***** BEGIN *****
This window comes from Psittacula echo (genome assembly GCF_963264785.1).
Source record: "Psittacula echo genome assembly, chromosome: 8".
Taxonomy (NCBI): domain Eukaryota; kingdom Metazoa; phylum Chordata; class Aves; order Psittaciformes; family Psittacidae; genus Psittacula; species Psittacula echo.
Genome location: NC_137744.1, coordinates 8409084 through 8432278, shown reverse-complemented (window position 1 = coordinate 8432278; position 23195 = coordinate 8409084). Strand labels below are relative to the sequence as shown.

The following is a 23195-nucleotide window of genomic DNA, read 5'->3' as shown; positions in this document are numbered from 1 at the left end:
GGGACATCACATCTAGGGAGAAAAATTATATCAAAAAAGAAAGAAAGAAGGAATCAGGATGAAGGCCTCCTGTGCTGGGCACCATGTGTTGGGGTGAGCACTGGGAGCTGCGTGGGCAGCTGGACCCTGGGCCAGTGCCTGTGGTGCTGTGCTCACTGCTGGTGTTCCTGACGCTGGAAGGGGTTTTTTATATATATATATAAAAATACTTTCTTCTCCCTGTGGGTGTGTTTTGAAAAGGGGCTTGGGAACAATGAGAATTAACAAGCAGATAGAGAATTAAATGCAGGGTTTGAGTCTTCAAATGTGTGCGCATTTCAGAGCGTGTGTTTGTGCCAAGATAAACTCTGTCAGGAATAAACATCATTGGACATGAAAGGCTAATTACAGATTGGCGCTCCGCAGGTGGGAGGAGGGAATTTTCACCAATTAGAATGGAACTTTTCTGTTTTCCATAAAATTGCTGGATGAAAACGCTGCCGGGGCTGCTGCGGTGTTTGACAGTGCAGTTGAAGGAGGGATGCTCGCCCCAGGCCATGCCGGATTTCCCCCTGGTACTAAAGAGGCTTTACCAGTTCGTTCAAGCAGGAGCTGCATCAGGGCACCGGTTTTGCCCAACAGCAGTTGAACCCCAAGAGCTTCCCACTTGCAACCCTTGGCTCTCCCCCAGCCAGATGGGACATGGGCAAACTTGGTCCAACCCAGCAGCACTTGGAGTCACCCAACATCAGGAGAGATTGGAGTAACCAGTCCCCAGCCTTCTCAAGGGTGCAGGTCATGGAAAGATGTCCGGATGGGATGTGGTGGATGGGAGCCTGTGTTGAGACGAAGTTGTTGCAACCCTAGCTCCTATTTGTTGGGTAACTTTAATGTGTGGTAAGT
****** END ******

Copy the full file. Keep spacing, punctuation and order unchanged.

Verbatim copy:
This window comes from Psittacula echo (genome assembly GCF_963264785.1).
Source record: "Psittacula echo genome assembly, chromosome: 8".
Taxonomy (NCBI): domain Eukaryota; kingdom Metazoa; phylum Chordata; class Aves; order Psittaciformes; family Psittacidae; genus Psittacula; species Psittacula echo.
Genome location: NC_137744.1, coordinates 8409084 through 8432278, shown reverse-complemented (window position 1 = coordinate 8432278; position 23195 = coordinate 8409084). Strand labels below are relative to the sequence as shown.

The following is a 23195-nucleotide window of genomic DNA, read 5'->3' as shown; positions in this document are numbered from 1 at the left end:
GGGACATCACATCTAGGGAGAAAAATTATATCAAAAAAGAAAGAAAGAAGGAATCAGGATGAAGGCCTCCTGTGCTGGGCACCATGTGTTGGGGTGAGCACTGGGAGCTGCGTGGGCAGCTGGACCCTGGGCCAGTGCCTGTGGTGCTGTGCTCACTGCTGGTGTTCCTGACGCTGGAAGGGGTTTTTTATATATATATATAAAAATACTTTCTTCTCCCTGTGGGTGTGTTTTGAAAAGGGGCTTGGGAACAATGAGAATTAACAAGCAGATAGAGAATTAAATGCAGGGTTTGAGTCTTCAAATGTGTGCGCATTTCAGAGCGTGTGTTTGTGCCAAGATAAACTCTGTCAGGAATAAACATCATTGGACATGAAAGGCTAATTACAGATTGGCGCTCCGCAGGTGGGAGGAGGGAATTTTCACCAATTAGAATGGAACTTTTCTGTTTTCCATAAAATTGCTGGATGAAAACGCTGCCGGGGCTGCTGCGGTGTTTGACAGTGCAGTTGAAGGAGGGATGCTCGCCCCAGGCCATGCCGGATTTCCCCCTGGTACTAAAGAGGCTTTACCAGTTCGTTCAAGCAGGAGCTGCATCAGGGCACCGGTTTTGCCCAACAGCAGTTGAACCCCAAGAGCTTCCCACTTGCAACCCTTGGCTCTCCCCCAGCCAGATGGGACATGGGCAAACTTGGTCCAACCCAGCAGCACTTGGAGTCACCCAACATCAGGAGAGATTGGAGTAACCAGTCCCCAGCCTTCTCAAGGGTGCAGGTCATGGAAAGATGTCCGGATGGGATGTGGTGGATGGGAGCCTGTGTTGAGACGAAGTTGTTGCAACCCTAGCTCCTATTTGTTGGGTAACTTTAATGTGTGGTAAGT